Introduced as part of Nike's Air Max Day to celebrate that line, the shoe was unveiled in a special house-sized sneaker box in Los Angeles.

Erected in a week and glowing through the night, the Air Max Box featured memorable silhouettes from the line including favorites such as the Air Max 95, the Air Max 2015, the Air Max 1 and the Air Max.

Check out the video above for more details about the shoe and the pop-up sneaker-box venue that was on Third Street in Los Angeles.

-- Read more by Jacques Slade on and follow him on Twitter @kustoo.

Every day is casual Friday for Andy Reid.

The Kansas City Chiefs coach, who may or may not own a suit, showed up to the NFL's annual meetings in Phoenix this week rocking shorts and a bright Hawaiian shirt.

See if you can pick him out from this photo:

Here's a better look at Reid's ensemble:

While almost all of his colleagues wore a nice shirt and pants, Reid went for comfortable with this outfit. And seeing as it was in the 80s and 90s in Arizona, Reid was probably the only one not sweating.

As one can imagine, Twitter users had a lot to say about Reid's clothes. Here's a sampling:

Reid, 57, wasn't the only one to go casual for the coaches' meetings. Bill Belichick, whose scowl and hoodies have made him something of an NFL fashion icon, wore sandals for the day. Belichick looks like he might have just gotten back from a Costa Rican vacation with Tom Brady and his family.

You can see Belichick below, seated second from right.

Reid is entering his third season as coach of the Chiefs. He's gone 20-12 in Kansas City, finishing second in the AFC West both seasons.

You might have heard the story about how Michael Jordan's first choice of sneakers when he was entering the NBA in 1984 was Adidas, not Nike.

After getting a strong offer from Nike, Jordan went back to Adidas, and (as he put it to sports business reporter Darren Rovell in a 2009 interview) said: "If you come anywhere close, I'll sign with you guys."

As we all know, Adidas declined to match the offer. Jordan took the Nike deal, and the industry was revolutionized.

Now, according to a Wall Street Journal story, we have the reason why Adidas passed on Jordan:

He wasn't tall enough.

At that time, Lakers center Kareem Abdul-Jabbar was the biggest star Adidas had under contract. The Adidas braintrust was looking for more big men like Kareem, who was listed at 7-2, and not the 6-6 Jordan.


Ellen Emmerentze Jervell and Sara Germano report in the Journal that there was a push within Adidas to get Jordan, but the power brokers at company headquarters in Germany overruled those sentiments:

Adidas distributors wanted to sign Mr. Jordan, says someone who was an Adidas distributor then. But executives in Germany decided shoppers would favor taller players and wanted to sponsor centers, the person says, adding: "We kept saying, 'no -- no one can relate to those guys. Who can associate with a seven-foot-tall guy?'"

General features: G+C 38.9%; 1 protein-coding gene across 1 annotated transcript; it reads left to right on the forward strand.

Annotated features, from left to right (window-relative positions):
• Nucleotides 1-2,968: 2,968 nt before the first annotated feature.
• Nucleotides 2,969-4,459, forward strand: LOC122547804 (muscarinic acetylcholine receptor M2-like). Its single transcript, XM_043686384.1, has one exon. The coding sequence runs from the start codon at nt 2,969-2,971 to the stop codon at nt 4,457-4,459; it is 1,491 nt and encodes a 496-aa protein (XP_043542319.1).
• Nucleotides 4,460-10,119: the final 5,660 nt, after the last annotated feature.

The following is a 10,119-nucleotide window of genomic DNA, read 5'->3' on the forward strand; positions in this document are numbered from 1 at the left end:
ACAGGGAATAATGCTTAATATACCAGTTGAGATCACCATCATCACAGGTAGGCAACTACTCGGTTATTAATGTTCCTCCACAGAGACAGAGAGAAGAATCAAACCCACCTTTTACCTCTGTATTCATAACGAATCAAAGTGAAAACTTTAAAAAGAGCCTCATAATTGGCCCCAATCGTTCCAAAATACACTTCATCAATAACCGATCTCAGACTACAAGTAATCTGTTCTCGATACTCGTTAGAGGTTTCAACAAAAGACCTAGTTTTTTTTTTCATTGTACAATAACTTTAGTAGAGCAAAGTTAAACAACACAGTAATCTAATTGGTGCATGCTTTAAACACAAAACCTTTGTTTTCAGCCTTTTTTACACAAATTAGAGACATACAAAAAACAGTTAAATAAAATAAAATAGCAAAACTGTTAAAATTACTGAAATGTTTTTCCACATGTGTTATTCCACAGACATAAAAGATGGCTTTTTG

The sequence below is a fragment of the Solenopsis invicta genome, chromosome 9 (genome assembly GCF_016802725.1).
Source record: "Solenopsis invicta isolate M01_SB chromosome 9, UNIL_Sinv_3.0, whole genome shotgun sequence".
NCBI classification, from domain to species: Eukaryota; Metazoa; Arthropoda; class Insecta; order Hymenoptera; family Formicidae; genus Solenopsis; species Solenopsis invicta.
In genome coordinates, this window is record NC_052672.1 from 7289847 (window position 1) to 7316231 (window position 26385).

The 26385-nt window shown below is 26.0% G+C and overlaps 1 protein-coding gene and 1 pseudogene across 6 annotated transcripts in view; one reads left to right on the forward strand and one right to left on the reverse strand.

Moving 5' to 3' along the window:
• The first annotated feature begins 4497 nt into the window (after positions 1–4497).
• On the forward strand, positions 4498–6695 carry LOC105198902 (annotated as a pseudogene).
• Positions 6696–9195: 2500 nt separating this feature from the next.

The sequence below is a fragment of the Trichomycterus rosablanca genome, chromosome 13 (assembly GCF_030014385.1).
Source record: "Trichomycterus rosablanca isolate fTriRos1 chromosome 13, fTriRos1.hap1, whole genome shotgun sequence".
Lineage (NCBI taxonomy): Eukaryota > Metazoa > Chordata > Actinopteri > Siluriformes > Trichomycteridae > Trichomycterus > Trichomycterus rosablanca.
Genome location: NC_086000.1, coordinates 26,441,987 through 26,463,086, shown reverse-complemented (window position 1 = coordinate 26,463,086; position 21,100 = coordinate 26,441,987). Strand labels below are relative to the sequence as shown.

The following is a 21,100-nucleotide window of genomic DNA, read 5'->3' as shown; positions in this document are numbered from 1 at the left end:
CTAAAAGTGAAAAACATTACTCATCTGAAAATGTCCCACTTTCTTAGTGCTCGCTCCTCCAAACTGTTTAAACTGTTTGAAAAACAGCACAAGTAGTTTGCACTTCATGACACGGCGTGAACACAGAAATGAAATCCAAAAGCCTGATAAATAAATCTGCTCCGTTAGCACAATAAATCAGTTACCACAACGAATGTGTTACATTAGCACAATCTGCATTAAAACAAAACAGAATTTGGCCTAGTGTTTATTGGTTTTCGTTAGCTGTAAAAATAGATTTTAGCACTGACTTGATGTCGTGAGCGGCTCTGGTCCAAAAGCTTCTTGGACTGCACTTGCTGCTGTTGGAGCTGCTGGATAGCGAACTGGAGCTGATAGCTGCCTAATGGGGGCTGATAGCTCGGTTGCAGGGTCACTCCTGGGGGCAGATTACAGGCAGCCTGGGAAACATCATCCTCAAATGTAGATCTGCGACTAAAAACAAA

Adidas did land 7-foot Patrick Ewing coming out of Georgetown the following year, and perhaps the Nike-Adidas dynamic could've been a little different if his Knicks had ever gotten past Jordan's Bulls in the playoffs and won a title.

There is still a legacy of Adidas' big-man mentality that led its missed opportunity with Jordan. Current NBA stars wearing Adidas include centers/power forwards Tim Duncan, Dwight Howard, Joakim Noah and the Lopez twins. Its other top players include guards Derrick Rose, John Wall and Damian Lillard.

But the focal point of the Journal's story is how Adidas is trying to recover from a lengthy slump in the U.S. market. It had been No. 2 behind Nike in domestic sales, but slipped to No. 3 in 2014 when Under Armour surged past it.

Within Nike's empire, there is the Jordan Brand subsidiary, and it features players such as Russell Westbrook and Carmelo Anthony (and Derek Jeter before he retired).

The other interesting footnote is the fate of Converse. Jordan had worn Converse in college at North Carolina because of the school's contract. Converse was a major player in the NBA shoe game in the 80s with Magic Johnson, Larry Bird and Julius Erving. But a lack of innovation was hurting Converse, and when Magic left the company in 1992, he delivered these parting shots: "Converse as a company is stuck in the 60s and 70s."

Jordan's rise with Nike and the subsequent phenomenon of Reebok's Pump put it in even deeper trouble. Converse filed for bankruptcy in 2001. Nike rescued it by buying the company in 2003, and the Converse brand has rebounded well since then.